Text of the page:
Across the Wall : A Tale of the Abhorsen and Other Stories, Paperback

Across the Wall : A Tale of the Abhorsen and Other Stories Paperback

3 out of 5 (4 ratings)


Must-have short story collection by Garth Nix, containing thirteen stories all introduced by the author himself.

ACROSS THE WALL brings together an eclectic mix of Garth Nix's writing spanning several years.

The opening story is the 2005 World Book Day novella and Old Kingdom story NICHOLAS SAYRE AND THE CREATURE IN THE CASE, winner of two prestigious Aurealis Awards.

The rest of the collection includes two tales inspired by Arthurian legend, a war story, a western, a traditional tale with a twist and a hilarious choose-your-own-adventure spoof.

The volume is introduced by the author himself and, even better, so is each story - giving context, anecdotes and a generous dollop of Nix's own wry humour.

Plus! A final bonus section of frequently asked questions for which Garth Nix supplies vital answers.


  • Format: Paperback
  • Pages: 352 pages
  • Publisher: HarperCollins Publishers
  • Publication Date:
  • Category: Fantasy
  • ISBN: 9780007221462



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Showing 1 - 4 of 4 reviews.

Review by

An anthology of fantasy stories by Garth Nix, most well known for his Abhorsen Trilogy. There is quite a mixture of different stories included in the collection which includes a story set around the Abhorsen stories. Instead of reviewing all the stories I will just mention some of the ones that really stood out.Nicholas Sayre and the Creature in the CaseA tale of Nicholas from the Abhorsen series who lives in Ancelstierre. His ambition is to return to the Old Kingdom and see Lirael. His uncle will help him if he answers some questions for the mysterious Department Thirteen. Dorrance runs the Department and is an eccentric who owns a strange free magic creature in a case form the Old Kingdom and Nicholas is convinced it is still alive.Lightening Bringer This was my favourite in the collection. It mixed controlling minds, seeing auras, lightening, sex and love. It reminded me of The Ice Queen by Alice Hoffman which is another story I love.Down to Scum QuarterA fun "choose your own adventure" story that plays with Zoro and the Three Muskateers. Very silly but a lot of fun.Hearts DesireA re-telling of the Merlin/Nimue myth from Arthurian legends. To gain power one must catch a star and give up their heart's desire. Merlin caught his star years ago and knows his future and now it is the turn of Nimue.Hope ChestA fantasy Western tale about a baby girl who is found on a train with a note saying her name is Alice May Susan and she will bring good luck. She is adopted along with a mysterious trunk which none can open until she turns 16. What she finds inside helps her go after a dangerous cult leader called The Master.Three RosesA sad and poignant tale about a man who growa beautiful roses for the love of his dead wife.One thing I really enjoyed about this collection was the introduction to each story by Nix. They give you an idea of what the story is about and why he wrote it and what it was written for. I really look forward to reading more of his writing.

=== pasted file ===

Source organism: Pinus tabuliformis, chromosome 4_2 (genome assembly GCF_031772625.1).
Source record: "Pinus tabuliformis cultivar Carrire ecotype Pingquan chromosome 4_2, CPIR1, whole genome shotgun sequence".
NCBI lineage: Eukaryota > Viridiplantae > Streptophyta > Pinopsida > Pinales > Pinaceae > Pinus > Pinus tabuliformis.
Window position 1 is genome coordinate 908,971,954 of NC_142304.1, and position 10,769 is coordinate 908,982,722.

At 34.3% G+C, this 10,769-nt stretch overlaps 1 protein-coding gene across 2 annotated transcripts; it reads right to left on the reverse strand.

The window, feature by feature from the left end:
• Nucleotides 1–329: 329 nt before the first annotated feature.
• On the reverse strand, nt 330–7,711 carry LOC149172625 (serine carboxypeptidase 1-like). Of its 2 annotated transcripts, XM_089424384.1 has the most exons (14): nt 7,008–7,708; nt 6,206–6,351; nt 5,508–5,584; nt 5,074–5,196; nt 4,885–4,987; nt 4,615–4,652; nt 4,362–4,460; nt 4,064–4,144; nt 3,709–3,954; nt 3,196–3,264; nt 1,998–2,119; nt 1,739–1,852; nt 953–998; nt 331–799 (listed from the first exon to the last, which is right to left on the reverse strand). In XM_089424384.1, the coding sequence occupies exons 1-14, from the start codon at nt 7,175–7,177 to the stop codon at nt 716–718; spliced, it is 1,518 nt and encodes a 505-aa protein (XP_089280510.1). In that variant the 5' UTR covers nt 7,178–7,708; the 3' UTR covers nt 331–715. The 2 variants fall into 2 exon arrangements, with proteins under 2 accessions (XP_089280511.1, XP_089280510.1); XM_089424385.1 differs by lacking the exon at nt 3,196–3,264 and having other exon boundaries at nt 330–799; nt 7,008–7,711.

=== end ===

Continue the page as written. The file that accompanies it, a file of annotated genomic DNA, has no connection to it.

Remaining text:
Review by